Auburn Professor Graeme Lockaby to present prestigious William H. Patrick Lectureship at international meeting of soil scientists

Published: April 03, 2017
Updated: June 21, 2017
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Graeme Lockaby, a professor in Auburn University's School of Forestry and Wildlife Sciences, will present the William H. Patrick Memorial Lectureship at the 2017 international annual meetings of the American Society of Agronomy, Crop Science Society of America and Soil Science Society of America in October in Tampa, Florida.

Lockaby is Clinton McClure Professor of Forest Biochemistry and Environmental Health and associate dean of research at the School of Forestry and Wildlife Sciences at Auburn University. He also serves as director of the Center for Environmental Studies at the Urban-Rural Interface.

The memorial lectureship was established in honor of Patrick, a pioneer of wetland soils research, to recognize a distinguished scientist who has made significant contributions to some aspect of wetland soils.

The 2017 International Annual Meeting is expected to draw more than 4,000 scientists, professionals, educators and students from around the world and features hundreds of presentations on the latest research in agronomy, crop science and soil science.

This year's theme is "Managing Global Resources for a Secure Future." Lecturers will present their research related to the topics of biogeochemical processing and cycling of nutrients, heavy metals and pesticides in wetland soils.

Lockaby earned his bachelor's and master's degrees in forestry from Clemson University and his doctorate in agronomy and soils from Mississippi State University.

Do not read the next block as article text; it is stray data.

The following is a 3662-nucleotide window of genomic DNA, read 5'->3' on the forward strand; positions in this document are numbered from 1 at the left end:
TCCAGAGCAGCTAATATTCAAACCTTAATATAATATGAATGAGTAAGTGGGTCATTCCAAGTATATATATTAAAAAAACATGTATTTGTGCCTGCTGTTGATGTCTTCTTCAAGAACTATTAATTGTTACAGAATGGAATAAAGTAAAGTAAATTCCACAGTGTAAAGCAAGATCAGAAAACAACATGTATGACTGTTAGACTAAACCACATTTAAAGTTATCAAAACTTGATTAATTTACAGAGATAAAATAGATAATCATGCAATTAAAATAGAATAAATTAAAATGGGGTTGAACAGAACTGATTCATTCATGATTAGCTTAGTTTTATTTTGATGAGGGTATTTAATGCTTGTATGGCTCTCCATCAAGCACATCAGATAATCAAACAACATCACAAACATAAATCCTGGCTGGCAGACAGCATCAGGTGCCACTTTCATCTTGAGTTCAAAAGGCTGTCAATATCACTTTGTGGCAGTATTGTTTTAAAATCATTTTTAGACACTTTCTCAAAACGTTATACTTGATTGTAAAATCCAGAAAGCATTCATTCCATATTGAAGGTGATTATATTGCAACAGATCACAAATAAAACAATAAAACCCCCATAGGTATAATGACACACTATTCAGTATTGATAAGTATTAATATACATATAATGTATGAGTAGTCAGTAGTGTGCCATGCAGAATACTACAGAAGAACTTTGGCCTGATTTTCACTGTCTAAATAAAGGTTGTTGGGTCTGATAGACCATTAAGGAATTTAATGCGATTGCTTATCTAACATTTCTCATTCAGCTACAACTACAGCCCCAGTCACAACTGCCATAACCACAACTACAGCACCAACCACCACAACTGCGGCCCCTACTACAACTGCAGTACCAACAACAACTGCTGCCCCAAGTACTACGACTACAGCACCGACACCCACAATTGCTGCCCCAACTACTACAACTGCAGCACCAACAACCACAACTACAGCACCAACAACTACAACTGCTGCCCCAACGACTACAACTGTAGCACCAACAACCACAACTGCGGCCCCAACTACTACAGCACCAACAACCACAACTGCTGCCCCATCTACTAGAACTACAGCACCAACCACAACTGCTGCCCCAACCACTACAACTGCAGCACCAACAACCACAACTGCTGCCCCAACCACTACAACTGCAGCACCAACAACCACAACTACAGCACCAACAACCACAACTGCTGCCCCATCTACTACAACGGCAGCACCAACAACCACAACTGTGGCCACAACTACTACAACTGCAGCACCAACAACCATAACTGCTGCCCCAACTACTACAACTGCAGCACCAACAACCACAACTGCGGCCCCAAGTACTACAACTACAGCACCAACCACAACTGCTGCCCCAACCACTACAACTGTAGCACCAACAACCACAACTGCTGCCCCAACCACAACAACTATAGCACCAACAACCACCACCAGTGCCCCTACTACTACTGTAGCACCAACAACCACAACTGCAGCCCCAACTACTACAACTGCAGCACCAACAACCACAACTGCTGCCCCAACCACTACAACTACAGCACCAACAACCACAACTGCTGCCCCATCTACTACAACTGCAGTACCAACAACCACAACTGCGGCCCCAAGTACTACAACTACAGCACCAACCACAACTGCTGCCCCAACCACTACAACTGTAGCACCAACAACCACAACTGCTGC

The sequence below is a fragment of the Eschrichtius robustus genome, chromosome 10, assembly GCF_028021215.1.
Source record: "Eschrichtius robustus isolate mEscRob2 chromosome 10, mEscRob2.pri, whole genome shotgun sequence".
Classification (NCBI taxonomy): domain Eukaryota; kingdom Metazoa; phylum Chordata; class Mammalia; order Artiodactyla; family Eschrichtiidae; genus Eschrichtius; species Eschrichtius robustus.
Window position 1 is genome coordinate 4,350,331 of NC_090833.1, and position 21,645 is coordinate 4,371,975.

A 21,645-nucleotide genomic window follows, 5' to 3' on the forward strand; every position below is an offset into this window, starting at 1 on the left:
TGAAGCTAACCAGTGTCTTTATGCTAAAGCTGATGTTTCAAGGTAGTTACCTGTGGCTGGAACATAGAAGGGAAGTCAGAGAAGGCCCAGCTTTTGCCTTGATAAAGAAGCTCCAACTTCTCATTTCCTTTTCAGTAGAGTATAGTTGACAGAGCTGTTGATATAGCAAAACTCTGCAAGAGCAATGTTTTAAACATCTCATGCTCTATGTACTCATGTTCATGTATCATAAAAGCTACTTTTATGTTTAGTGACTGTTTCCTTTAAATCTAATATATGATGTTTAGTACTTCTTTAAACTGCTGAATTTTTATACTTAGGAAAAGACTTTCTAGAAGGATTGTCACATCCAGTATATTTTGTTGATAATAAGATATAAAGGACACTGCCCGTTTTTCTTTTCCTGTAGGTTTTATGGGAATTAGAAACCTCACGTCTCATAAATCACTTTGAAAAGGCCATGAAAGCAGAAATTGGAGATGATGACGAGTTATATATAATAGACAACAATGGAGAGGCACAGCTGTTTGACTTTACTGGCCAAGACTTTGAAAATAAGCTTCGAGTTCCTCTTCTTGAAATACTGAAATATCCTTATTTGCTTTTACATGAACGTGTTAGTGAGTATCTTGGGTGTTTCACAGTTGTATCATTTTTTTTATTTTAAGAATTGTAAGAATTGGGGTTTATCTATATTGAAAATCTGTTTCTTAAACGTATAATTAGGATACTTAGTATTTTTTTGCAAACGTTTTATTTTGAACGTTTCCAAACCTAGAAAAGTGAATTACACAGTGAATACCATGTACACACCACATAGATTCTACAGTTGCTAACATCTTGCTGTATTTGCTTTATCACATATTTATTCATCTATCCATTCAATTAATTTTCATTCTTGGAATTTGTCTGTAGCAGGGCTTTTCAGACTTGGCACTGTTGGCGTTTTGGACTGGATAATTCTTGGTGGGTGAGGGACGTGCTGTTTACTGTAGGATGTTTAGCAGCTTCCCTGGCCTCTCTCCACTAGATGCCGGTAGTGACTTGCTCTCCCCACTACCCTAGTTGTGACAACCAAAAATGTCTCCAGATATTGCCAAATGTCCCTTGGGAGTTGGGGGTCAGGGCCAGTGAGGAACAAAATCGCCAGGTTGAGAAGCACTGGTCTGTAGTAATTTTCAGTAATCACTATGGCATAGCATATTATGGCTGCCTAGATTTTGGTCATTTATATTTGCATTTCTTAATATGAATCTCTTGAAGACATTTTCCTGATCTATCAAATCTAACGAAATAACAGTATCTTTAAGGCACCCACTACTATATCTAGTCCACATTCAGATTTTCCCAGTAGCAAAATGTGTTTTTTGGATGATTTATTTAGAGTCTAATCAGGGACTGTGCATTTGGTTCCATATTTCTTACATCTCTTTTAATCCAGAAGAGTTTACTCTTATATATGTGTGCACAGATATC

His research focuses on the biogeochemistry of forested floodplains, water quality and the relationships between wetlands and human health. In particular, he has studied relationships between floodplain net primary productivity and circulation of macronutrients through decomposition, litterfall, internal translocation and other pathways and has worked to clarify biogeochemical distinctions between eutrophic and oligotrophic floodplain systems.

Lockaby also investigates the influence of forest loss through urbanization on water and disease vectors for West Nile virus.

He has authored or co-authored 111 refereed journal articles and eight book chapters and has mentored 25 graduate students as major professor.

"Lockaby's research and professional experiences fit well with this theme and the spirit of the William H. Patrick Lectureship," stated Bruce Vasilas, Chair of the Patrick Lecturer Committee and Professor of Plant and Soil Sciences at the University of Delaware.

For more information about the international annual meetings of the American Society of Agronomy, Crop Science Society of America, and Soil Science Society of America, go to www.acsmeetings.org.

The Auburn University School of Forestry and Wildlife Sciences is a flagship for forestry and wildlife, and natural resources programs in Alabama and beyond. With world-class faculty and state-of-the-art facilities, the school offers a range of academic and research programs within the areas of forestry, wildlife, natural resource management, geospatial and environmental informatics, and sustainable biomaterials and packaging.